Also, don’t overlook tight end Tony Scheffler. The subject of offseason trade rumors—New England’s offense has tended to prefer blocking tight ends to pass catchers—Scheffler demonstrated a willingness to work with the new administration and may find himself rewarded this season. For starters, Orton is plenty familiar with throwing to the tight end; Greg Olsen was the Bears’ second-leading receiver last season. Also, in McDaniels’ first season in charge of the New England offense, their tight ends ranked second in the league in yardage (1,039), fifth in catches (81), and fourth in fantasy points per game (8.7). You can’t give all those numbers to Scheffler, however, as ex-Patriot Daniel Graham—a McDaniels favorite, by the way—will siphon some of those stats as the blocking tight end and sometimes-pass catcher. But the scheme suggests that Scheffler shouldn’t fall too far down fantasy cheat sheets just because there’s a new sheriff in town.
It’s been easy to overlook the Patriots’ running game under McDaniels, at least from a fantasy perspective, because during his tenure no back has received 200 carries in a season while the past two seasons three and four different backs have carried at least 60 times. Fantasy owners who were quick to bid adieu to the Shanahanigans of Denver’s revolving door feature back spot have to cringe at the ongoing prospect of multiple backs getting touches. Worse, LaMont Jordan comes to Denver from New England, where he stole 80 carries and four touchdowns from Sammy Morris, Kevin Faulk, and the others.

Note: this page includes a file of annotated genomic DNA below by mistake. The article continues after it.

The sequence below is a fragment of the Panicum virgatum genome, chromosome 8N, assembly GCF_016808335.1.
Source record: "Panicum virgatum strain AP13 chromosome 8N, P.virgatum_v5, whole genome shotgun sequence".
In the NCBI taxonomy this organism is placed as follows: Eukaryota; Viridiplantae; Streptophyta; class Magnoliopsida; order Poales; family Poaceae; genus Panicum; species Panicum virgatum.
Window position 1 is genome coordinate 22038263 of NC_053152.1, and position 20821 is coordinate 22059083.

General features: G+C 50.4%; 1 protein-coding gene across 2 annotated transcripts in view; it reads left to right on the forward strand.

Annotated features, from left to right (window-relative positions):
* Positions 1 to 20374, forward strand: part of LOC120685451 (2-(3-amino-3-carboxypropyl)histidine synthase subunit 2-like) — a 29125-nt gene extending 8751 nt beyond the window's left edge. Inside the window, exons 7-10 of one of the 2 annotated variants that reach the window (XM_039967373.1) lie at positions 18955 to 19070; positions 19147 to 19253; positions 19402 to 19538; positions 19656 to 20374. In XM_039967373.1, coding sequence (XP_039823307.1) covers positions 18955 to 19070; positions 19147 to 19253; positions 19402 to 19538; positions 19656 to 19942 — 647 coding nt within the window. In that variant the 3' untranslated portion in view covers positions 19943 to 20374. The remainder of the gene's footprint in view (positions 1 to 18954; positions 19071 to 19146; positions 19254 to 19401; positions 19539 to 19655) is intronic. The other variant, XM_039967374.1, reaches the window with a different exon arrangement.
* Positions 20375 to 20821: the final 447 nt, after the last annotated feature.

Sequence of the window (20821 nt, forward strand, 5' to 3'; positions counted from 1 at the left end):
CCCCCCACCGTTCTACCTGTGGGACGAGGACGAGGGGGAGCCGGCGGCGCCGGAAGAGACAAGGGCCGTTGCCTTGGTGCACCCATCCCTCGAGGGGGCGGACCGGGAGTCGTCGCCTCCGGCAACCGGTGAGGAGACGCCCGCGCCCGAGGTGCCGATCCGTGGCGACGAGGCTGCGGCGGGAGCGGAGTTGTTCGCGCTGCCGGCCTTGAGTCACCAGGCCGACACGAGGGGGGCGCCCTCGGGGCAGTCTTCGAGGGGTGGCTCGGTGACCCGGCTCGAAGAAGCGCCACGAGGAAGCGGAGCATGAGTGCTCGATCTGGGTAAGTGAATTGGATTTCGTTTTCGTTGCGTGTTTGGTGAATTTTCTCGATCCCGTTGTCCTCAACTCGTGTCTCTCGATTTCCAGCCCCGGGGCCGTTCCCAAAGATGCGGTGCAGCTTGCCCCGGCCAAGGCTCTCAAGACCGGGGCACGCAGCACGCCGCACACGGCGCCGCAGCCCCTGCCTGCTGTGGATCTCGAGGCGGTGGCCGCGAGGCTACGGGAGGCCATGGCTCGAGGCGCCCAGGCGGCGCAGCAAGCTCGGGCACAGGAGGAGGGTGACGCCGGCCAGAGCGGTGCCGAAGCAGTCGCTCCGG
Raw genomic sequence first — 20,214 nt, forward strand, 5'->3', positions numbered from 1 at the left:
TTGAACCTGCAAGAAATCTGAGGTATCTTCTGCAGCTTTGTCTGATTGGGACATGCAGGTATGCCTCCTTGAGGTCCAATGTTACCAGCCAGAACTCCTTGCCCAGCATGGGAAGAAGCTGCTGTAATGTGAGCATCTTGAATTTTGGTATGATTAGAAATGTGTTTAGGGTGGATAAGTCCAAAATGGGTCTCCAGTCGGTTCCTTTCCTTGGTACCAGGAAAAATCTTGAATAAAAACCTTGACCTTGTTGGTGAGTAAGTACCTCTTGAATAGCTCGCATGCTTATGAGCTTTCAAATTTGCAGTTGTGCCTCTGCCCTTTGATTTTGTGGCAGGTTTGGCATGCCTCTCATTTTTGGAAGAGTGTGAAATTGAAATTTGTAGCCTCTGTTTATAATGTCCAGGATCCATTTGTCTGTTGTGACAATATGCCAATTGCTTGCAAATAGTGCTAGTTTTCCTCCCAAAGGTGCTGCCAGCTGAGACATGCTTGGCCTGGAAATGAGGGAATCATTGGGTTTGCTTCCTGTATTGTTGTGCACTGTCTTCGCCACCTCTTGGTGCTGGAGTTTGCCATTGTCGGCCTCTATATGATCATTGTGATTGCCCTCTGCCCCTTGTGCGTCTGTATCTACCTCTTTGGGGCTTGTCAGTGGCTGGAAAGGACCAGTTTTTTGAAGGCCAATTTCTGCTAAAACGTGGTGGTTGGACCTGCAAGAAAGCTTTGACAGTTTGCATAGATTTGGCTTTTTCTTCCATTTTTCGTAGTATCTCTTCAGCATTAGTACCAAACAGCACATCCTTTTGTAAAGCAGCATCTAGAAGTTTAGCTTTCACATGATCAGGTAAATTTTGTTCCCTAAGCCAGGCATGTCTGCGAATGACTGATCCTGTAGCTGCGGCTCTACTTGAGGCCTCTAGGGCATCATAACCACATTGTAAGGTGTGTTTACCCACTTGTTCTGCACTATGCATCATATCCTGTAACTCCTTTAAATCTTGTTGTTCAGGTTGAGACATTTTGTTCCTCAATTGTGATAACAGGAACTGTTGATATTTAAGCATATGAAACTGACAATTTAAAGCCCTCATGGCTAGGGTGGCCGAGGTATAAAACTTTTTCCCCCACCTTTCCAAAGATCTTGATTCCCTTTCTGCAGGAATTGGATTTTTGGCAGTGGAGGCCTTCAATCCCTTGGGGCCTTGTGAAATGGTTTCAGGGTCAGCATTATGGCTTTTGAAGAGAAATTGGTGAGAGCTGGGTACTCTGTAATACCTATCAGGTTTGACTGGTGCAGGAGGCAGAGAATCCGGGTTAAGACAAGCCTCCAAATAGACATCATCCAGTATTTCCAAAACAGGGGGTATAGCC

Big picture, however, this is good news for Denver. In McDaniels’ three years at the helm in New England, Patriots RBs finished 4th, 9th, and 6th in fantasy points at the position compared to Denver’s 18th, 21st, and 22nd. Granted, you had to consult a Magic 8 Ball to figure out who’d be getting the carries, but the numbers were there. Sound familiar to anyone who’s used Bronco backs in the past? The difference in Denver this time around might be the presence of first-round pick Knowshon Moreno. While he doesn’t project to be a 300-plus carry guy as a rookie, it wouldn’t be at all that surprising to see him wind up with close to half of what should be 500 or so touches for Denver RBs.
What would be nice is defined roles—Jordan on third downs, Peyton Hillis at the goal line, etc.—so as to accurately predict fantasy production. Don’t expect it, but if you have a hunch on Moreno (or Jordan or Hillis or Correll Buckhalter, for that matter), feel free to play it on draft day. After all, the one unit that seems to be actually enjoying the new McDaniels regime is the offensive line—which, it must be noted, returns intact.
Given the way the offseason has progressed—McDaniels coming off as a dictator brimming with entitlement, the Broncos losing one and potentially two of their most productive players—it’s tempting to write this off as yet another failed experiment from the Bill Bellichick coaching tree; it’s not as if Romeo Crennel, Charlie Weiss, and Eric Mangini have set the world on fire. But there are enough pieces in place that if McDaniels is as brilliant an offensive mind as he thinks he is—and the stats in New England back up that assertion—then there is some sneaky fantasy value to be found in the Mile High city this season.